Core PCE inflation slows to 4.1% rate, lowest since Sept. 2021


The numbers: The cost of goods and services rose a mild 0.2% in June as inflation eased again, but another measure of prices favored by the Federal Reserve showed somewhat less progress.

Economists polled by The Wall Street Journal had forecast a 0.2% increase in the personal consumption expenditures index.

The increase in prices over the past year slowed to 3% from 3.8% and touched the lowest level since October 2021, the government said Friday.

The so-called core PCE rate of inflation, meanwhile, also rose 0.2% last month. The core rate omits volatile food and energy costs and is viewed by the Fed as a better predictor of future inflation trends.

The rate of core inflation over the past year slowed a bit less to 4.1% from 4.6% in the prior month, but that still puts it at a more than two-year low. It’s still far above the Fed’s 2% target, however.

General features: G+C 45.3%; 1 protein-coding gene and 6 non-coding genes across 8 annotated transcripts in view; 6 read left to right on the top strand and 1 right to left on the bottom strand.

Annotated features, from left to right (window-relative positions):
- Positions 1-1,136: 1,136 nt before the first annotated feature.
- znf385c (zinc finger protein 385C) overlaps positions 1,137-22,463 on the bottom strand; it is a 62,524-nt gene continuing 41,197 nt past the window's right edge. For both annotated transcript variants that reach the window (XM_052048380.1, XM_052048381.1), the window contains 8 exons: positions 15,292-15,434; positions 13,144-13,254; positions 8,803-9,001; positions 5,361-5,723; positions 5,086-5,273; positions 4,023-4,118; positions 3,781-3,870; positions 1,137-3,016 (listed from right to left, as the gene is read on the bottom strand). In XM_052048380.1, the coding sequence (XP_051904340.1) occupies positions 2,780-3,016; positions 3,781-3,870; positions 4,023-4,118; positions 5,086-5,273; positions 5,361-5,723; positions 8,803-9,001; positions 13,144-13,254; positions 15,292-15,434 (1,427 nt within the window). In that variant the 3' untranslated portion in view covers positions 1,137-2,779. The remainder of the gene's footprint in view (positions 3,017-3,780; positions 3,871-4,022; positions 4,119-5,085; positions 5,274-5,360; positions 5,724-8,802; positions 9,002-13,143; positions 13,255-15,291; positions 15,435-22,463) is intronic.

Big picture: Inflation has slowed a lot this year due to falling energy and food prices, but the cost of living is still rising too fast to mollify the Fed or ease the financial pain of U.S. households.

The Fed is expected to keep interest rates high through next year to bring inflation down closer to its 2% target. The danger is that higher borrowing costs could also slow the economy enough to tip the U.S. into recession.

The latest PCE report is likely to give the Fed more reason for optimism, however.

Looking ahead: “Inflation cooled, but held well above 2%, meaning the Fed can’t declare mission accomplished,” said lead U.S. economist Oren Klatchkin of Oxford Economics.

Market reaction: The Dow Jones Industrial Average DJIA, +0.50% and S&P 500 SPX, +0.99% rose in Friday trades. The yield on the 10-year Treasury note TMUBMUSD10Y, 3.953% slipped 3.96%.

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